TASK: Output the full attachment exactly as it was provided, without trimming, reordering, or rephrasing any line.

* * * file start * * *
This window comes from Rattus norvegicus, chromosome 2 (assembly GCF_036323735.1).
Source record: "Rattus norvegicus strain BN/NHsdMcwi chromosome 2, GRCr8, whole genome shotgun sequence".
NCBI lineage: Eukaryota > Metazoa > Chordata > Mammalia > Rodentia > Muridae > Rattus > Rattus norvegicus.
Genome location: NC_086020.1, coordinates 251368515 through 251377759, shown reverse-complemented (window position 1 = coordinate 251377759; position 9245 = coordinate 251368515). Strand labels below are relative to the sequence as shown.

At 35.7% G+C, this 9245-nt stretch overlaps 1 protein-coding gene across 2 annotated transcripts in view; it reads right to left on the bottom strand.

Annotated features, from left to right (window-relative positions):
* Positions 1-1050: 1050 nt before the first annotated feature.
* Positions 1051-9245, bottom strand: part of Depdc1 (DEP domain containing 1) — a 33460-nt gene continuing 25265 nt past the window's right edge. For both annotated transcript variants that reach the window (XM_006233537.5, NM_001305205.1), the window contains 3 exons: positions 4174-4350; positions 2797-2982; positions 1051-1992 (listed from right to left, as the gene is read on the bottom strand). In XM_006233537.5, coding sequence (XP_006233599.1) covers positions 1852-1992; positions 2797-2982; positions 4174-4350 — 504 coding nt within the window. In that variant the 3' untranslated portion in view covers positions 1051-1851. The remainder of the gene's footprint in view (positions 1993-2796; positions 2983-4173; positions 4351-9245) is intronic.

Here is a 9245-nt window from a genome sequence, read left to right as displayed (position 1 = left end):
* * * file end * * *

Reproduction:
This window comes from Rattus norvegicus, chromosome 2 (assembly GCF_036323735.1).
Source record: "Rattus norvegicus strain BN/NHsdMcwi chromosome 2, GRCr8, whole genome shotgun sequence".
NCBI lineage: Eukaryota > Metazoa > Chordata > Mammalia > Rodentia > Muridae > Rattus > Rattus norvegicus.
Genome location: NC_086020.1, coordinates 251368515 through 251377759, shown reverse-complemented (window position 1 = coordinate 251377759; position 9245 = coordinate 251368515). Strand labels below are relative to the sequence as shown.

At 35.7% G+C, this 9245-nt stretch overlaps 1 protein-coding gene across 2 annotated transcripts in view; it reads right to left on the bottom strand.

Annotated features, from left to right (window-relative positions):
* Positions 1-1050: 1050 nt before the first annotated feature.
* Positions 1051-9245, bottom strand: part of Depdc1 (DEP domain containing 1) — a 33460-nt gene continuing 25265 nt past the window's right edge. For both annotated transcript variants that reach the window (XM_006233537.5, NM_001305205.1), the window contains 3 exons: positions 4174-4350; positions 2797-2982; positions 1051-1992 (listed from right to left, as the gene is read on the bottom strand). In XM_006233537.5, coding sequence (XP_006233599.1) covers positions 1852-1992; positions 2797-2982; positions 4174-4350 — 504 coding nt within the window. In that variant the 3' untranslated portion in view covers positions 1051-1851. The remainder of the gene's footprint in view (positions 1993-2796; positions 2983-4173; positions 4351-9245) is intronic.

Here is a 9245-nt window from a genome sequence, read left to right as displayed (position 1 = left end):